There's no denying the economy is slowing, and may have either entered a recession, or is on the brink of one. Maybe.
However, the media's hysterical response to Friday's February jobs report lacked any historical reference to how the labor market behaved in previous recessions.
Instead, press outlet after press outlet decided that the loss of 63,000 jobs in February was a clear signal the recession they've been calling for since Hurricane Katrina hit New Orleans in September 2005 had finally begun.
In fact, as they fretted over this decline in non-farm payrolls, media chose not to ask and answer an important question:
How does a loss of 63,000 jobs compare to payroll declines at the beginning of previous recessions?
Interesting historical question, wouldn't you agree?
Let's begin our examination with the recession that started with a 7.8 percent decline in Gross Domestic Product the second quarter of 1980. That April, non-farm payrolls declined by 145,000, 2.3 times what was lost in February 2008.
Of course, since the total number of employees in April 1980 was a little under 91 million versus today's almost 138 million, this 145,000 loss represented even a far greater percentage decline.
Maybe more important, since February 2008 was the second month of job losses, a potentially better reference point would be the 431,000 jobs lost in May 1980, the second month of that year's recession. Compare that to the 63,000 payroll declines last month, and one has to question all the hysteria.
Moving forward, when the '81-'82 recession began with a 4.9 percent GDP slide in the fourth quarter of 1981, 100,000 jobs were lost that October, followed by 209,000 in November.
When a 3.0 percent GDP drop signalled the start of the '90-'91 recession, 161,000 jobs were lost in October followed by 144,000 in November.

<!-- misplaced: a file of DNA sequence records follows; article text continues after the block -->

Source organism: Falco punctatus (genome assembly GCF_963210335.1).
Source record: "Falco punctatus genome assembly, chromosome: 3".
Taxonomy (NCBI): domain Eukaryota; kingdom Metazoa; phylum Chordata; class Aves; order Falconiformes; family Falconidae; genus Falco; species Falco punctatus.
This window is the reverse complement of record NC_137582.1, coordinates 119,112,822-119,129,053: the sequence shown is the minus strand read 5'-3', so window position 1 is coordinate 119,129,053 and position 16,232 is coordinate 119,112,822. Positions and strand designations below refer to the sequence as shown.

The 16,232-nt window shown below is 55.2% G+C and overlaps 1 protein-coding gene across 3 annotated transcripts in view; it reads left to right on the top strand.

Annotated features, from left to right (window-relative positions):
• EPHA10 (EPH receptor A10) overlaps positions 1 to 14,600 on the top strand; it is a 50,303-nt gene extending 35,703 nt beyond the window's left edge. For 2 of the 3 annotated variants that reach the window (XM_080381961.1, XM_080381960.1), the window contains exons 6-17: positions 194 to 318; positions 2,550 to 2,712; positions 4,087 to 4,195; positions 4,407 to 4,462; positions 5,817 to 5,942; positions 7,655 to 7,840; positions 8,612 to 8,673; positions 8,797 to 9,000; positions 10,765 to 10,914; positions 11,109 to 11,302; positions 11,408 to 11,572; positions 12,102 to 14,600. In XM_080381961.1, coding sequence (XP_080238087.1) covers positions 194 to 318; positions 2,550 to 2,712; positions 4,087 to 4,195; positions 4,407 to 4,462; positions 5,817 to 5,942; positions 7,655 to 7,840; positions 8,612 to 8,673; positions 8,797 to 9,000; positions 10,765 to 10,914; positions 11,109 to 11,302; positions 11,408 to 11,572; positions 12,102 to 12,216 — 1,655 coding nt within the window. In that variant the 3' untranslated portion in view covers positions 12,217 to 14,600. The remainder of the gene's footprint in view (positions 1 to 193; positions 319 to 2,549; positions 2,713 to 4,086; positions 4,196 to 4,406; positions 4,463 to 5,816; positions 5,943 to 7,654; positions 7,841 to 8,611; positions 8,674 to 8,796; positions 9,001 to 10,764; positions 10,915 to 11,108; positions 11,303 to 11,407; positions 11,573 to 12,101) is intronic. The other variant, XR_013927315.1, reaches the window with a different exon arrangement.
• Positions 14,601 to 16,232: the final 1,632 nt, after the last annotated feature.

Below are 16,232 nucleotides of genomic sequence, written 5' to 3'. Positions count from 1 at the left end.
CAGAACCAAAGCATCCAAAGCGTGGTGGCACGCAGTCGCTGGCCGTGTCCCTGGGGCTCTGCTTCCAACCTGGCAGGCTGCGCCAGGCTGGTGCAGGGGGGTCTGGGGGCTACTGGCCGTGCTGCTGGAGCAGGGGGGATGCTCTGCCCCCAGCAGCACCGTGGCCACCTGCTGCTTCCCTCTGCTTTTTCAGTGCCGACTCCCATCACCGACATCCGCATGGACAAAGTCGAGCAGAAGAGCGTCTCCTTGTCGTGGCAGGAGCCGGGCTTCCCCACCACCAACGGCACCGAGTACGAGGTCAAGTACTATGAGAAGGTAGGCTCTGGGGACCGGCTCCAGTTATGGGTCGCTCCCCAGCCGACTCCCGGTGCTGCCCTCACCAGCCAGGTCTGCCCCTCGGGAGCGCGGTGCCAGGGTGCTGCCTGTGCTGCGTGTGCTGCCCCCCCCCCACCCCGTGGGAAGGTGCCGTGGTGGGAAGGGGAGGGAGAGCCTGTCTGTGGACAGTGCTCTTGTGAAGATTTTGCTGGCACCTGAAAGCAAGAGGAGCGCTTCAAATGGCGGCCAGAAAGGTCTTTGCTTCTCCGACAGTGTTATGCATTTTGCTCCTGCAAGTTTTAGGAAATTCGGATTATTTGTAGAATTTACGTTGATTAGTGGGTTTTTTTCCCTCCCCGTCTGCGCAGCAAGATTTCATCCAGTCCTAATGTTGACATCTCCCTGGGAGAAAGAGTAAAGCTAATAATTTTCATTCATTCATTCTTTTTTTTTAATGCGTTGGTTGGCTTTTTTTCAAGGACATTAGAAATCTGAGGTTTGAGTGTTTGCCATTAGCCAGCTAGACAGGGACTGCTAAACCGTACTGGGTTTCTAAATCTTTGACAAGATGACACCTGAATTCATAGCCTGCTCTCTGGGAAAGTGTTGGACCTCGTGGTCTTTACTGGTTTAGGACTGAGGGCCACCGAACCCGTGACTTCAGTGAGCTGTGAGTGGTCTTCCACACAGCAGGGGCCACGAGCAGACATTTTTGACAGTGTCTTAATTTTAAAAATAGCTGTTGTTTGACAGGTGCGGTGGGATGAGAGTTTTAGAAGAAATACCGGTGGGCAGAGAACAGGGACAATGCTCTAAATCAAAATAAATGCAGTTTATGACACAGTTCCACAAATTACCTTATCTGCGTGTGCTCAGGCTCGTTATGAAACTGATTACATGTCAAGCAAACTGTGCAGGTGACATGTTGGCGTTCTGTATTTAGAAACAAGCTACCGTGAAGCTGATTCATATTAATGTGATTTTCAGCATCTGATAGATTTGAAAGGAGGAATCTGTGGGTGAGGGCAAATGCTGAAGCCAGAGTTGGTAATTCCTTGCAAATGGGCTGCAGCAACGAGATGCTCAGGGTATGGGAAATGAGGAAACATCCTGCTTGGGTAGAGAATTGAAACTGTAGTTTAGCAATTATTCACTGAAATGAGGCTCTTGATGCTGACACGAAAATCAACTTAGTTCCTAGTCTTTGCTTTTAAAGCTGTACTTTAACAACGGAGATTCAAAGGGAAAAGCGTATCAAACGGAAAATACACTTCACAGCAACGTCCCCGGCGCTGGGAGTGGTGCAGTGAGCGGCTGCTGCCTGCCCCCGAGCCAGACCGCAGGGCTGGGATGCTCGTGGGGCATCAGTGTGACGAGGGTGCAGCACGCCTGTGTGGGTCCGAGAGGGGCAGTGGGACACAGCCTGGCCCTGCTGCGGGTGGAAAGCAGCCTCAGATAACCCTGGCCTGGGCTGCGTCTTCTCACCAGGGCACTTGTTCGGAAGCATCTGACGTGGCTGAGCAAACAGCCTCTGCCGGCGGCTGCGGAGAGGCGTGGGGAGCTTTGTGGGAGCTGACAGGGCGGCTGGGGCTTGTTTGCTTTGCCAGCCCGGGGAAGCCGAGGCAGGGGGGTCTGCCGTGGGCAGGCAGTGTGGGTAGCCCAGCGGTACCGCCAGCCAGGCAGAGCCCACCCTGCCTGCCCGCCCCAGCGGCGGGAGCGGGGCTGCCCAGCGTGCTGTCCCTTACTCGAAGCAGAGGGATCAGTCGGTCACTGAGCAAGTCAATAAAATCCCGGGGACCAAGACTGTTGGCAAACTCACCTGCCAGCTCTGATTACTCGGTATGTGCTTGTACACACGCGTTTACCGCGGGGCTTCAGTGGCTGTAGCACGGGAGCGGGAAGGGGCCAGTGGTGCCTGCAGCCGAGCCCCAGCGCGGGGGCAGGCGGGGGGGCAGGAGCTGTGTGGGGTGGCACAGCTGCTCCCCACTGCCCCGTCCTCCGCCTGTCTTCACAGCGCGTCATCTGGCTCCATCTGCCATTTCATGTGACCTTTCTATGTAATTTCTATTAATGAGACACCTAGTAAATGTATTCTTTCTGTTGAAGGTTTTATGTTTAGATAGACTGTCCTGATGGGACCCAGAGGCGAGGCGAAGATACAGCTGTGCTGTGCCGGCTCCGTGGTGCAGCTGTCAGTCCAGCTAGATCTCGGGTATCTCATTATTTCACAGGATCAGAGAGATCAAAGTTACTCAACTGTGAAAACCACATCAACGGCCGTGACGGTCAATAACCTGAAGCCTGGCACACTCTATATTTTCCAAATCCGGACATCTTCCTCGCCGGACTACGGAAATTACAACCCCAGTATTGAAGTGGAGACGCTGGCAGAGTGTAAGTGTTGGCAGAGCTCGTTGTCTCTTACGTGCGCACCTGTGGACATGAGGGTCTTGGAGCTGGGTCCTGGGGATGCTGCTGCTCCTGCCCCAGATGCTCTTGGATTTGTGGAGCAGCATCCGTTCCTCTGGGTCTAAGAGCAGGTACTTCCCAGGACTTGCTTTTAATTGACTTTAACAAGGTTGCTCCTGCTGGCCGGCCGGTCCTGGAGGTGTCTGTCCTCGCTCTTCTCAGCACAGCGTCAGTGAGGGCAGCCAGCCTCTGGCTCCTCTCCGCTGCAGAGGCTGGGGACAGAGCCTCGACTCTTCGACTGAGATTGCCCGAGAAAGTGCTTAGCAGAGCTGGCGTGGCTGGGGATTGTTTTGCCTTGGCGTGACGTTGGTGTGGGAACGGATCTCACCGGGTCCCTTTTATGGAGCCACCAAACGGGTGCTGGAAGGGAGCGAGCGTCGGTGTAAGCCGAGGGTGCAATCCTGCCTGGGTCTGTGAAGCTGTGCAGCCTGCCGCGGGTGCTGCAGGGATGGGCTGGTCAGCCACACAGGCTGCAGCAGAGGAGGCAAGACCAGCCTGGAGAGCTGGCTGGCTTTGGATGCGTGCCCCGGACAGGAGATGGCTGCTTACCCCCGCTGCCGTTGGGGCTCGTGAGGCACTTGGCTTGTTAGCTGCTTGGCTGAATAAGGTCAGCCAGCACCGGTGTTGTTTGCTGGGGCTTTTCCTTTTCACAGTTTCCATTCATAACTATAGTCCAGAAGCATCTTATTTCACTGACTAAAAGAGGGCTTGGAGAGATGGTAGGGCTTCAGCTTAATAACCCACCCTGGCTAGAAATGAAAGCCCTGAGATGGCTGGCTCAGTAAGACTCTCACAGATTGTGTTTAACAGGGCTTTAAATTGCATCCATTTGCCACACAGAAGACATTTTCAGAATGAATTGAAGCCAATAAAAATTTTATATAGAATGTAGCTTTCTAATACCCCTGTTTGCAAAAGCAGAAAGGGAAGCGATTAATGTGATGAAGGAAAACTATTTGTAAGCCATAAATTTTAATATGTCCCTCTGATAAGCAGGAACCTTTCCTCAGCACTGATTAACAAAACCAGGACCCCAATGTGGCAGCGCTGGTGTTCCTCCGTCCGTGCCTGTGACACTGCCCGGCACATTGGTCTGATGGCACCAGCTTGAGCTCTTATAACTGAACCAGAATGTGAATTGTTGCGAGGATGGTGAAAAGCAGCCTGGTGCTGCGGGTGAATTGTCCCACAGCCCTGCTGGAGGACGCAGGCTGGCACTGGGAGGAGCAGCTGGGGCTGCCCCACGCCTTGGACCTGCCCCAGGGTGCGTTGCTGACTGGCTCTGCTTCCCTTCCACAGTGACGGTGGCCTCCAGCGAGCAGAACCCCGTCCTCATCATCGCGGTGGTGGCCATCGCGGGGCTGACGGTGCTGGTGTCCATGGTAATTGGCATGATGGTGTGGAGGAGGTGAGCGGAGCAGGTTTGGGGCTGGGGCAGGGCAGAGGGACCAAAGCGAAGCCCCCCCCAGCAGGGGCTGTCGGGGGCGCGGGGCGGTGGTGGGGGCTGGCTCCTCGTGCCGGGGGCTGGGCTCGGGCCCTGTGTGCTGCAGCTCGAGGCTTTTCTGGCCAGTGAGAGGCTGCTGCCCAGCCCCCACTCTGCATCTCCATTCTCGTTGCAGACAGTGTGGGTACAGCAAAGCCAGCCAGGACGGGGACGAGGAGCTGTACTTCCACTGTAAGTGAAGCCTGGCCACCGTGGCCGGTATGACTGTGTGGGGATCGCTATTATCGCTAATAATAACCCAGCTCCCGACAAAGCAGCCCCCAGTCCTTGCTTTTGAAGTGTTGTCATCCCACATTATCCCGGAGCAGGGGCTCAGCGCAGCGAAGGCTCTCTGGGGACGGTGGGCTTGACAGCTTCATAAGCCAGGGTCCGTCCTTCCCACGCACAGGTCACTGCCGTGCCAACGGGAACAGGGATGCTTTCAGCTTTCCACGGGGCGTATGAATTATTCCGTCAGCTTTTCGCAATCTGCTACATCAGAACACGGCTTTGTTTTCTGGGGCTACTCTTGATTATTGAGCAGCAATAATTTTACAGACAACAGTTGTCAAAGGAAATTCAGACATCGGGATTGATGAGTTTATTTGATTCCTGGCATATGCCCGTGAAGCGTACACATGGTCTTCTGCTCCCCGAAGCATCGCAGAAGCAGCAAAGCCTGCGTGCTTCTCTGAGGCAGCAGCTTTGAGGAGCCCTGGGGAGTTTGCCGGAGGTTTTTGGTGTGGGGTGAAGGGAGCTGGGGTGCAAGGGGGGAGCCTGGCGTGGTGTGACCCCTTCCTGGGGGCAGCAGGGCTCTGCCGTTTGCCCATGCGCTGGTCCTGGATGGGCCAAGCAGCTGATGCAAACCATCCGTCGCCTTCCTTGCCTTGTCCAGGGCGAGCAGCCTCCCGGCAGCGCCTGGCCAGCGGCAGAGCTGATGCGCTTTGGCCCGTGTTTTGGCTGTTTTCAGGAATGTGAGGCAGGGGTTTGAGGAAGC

The most recent recession in 2001 is a hard one to plot. After all, from a classical definition standpoint, there ended up never being too consecutive quarters of GDP declines. However, as most economists feel a recession began in March 2001, 281,000 jobs were lost in April of that year.
Add it all up, and in the first two months of the 1980 recession, 576,000 jobs were lost. In the '81-'82 recession, this number was 309,000. In '90-'91, the tally was 305,000. In 2001, the number was 311,000. This represents an average two-month loss in the beginning of the last four recessions of 375,000 jobs.
Yet, in the first two months of what media believe to be the recession of 2008, the total job loss has been 85,000, or roughly one-fifth the average of the last four recessions in the past three decades.
Hmmm. You think that might be why media outlets chose not to apply an historical reference to Friday's figures?
Of course, in the end, we may very well be in one as we speak, and the first quarter GDP to be reported in April might actually show its first decline since the third quarter of 2001.
And, the second quarter might also show a GDP decline thereby fitting the classical definition of a recession: two consecutive quarters of GDP declines, which frankly means that we won't actually know if we're in a recession until late August.
Sadly, media can't wait that long, especially not in an election year when economy-bashing will certainly help their Party take back the White House.
Does this mean the media are beginning to follow the same strategy they employed in 1992 when they assisted Bill Clinton in his run for the presidency? After all, despite the fact the 1990s recession actually ended in the second quarter of 1991, press outlets continued to portray a terrible economy so that Team Clinton could focus on their mantra, "It's the Economy, Stupid!"
And, for those that forgot when the recession ended that decade, please also be advised that as media members depicted bad economic times in 1992, the GDP grew by 3.3 percent that year, its strongest performance since 1989.
With this in mind, it seems imperative for New Media outlets to do everything within their power to make sure the electorate is getting the real economic news this year, for the mainstream press, all atwitter at the thought of regaining the White House, certainly can't be trusted to do so.